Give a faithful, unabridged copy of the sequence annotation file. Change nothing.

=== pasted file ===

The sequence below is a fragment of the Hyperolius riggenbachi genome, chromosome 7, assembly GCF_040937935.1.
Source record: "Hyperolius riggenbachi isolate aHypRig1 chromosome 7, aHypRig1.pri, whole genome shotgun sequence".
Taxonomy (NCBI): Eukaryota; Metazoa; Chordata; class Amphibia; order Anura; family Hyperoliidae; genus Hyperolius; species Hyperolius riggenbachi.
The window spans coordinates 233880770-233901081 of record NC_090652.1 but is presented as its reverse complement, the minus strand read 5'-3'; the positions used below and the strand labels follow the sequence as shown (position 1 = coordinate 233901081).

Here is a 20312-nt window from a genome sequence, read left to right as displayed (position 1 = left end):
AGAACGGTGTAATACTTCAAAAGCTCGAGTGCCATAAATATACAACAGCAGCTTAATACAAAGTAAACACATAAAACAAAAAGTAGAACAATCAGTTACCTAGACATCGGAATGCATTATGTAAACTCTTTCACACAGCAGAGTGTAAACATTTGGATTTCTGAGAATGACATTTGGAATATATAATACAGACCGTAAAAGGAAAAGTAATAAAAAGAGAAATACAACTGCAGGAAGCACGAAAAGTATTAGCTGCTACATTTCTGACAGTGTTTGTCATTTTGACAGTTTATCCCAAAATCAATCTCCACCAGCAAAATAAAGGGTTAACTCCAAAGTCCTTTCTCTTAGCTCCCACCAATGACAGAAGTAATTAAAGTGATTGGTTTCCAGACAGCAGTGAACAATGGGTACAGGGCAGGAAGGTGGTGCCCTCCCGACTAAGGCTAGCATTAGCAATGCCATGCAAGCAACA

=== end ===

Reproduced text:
The sequence below is a fragment of the Hyperolius riggenbachi genome, chromosome 7, assembly GCF_040937935.1.
Source record: "Hyperolius riggenbachi isolate aHypRig1 chromosome 7, aHypRig1.pri, whole genome shotgun sequence".
Taxonomy (NCBI): Eukaryota; Metazoa; Chordata; class Amphibia; order Anura; family Hyperoliidae; genus Hyperolius; species Hyperolius riggenbachi.
The window spans coordinates 233880770-233901081 of record NC_090652.1 but is presented as its reverse complement, the minus strand read 5'-3'; the positions used below and the strand labels follow the sequence as shown (position 1 = coordinate 233901081).

Here is a 20312-nt window from a genome sequence, read left to right as displayed (position 1 = left end):
AGAACGGTGTAATACTTCAAAAGCTCGAGTGCCATAAATATACAACAGCAGCTTAATACAAAGTAAACACATAAAACAAAAAGTAGAACAATCAGTTACCTAGACATCGGAATGCATTATGTAAACTCTTTCACACAGCAGAGTGTAAACATTTGGATTTCTGAGAATGACATTTGGAATATATAATACAGACCGTAAAAGGAAAAGTAATAAAAAGAGAAATACAACTGCAGGAAGCACGAAAAGTATTAGCTGCTACATTTCTGACAGTGTTTGTCATTTTGACAGTTTATCCCAAAATCAATCTCCACCAGCAAAATAAAGGGTTAACTCCAAAGTCCTTTCTCTTAGCTCCCACCAATGACAGAAGTAATTAAAGTGATTGGTTTCCAGACAGCAGTGAACAATGGGTACAGGGCAGGAAGGTGGTGCCCTCCCGACTAAGGCTAGCATTAGCAATGCCATGCAAGCAACA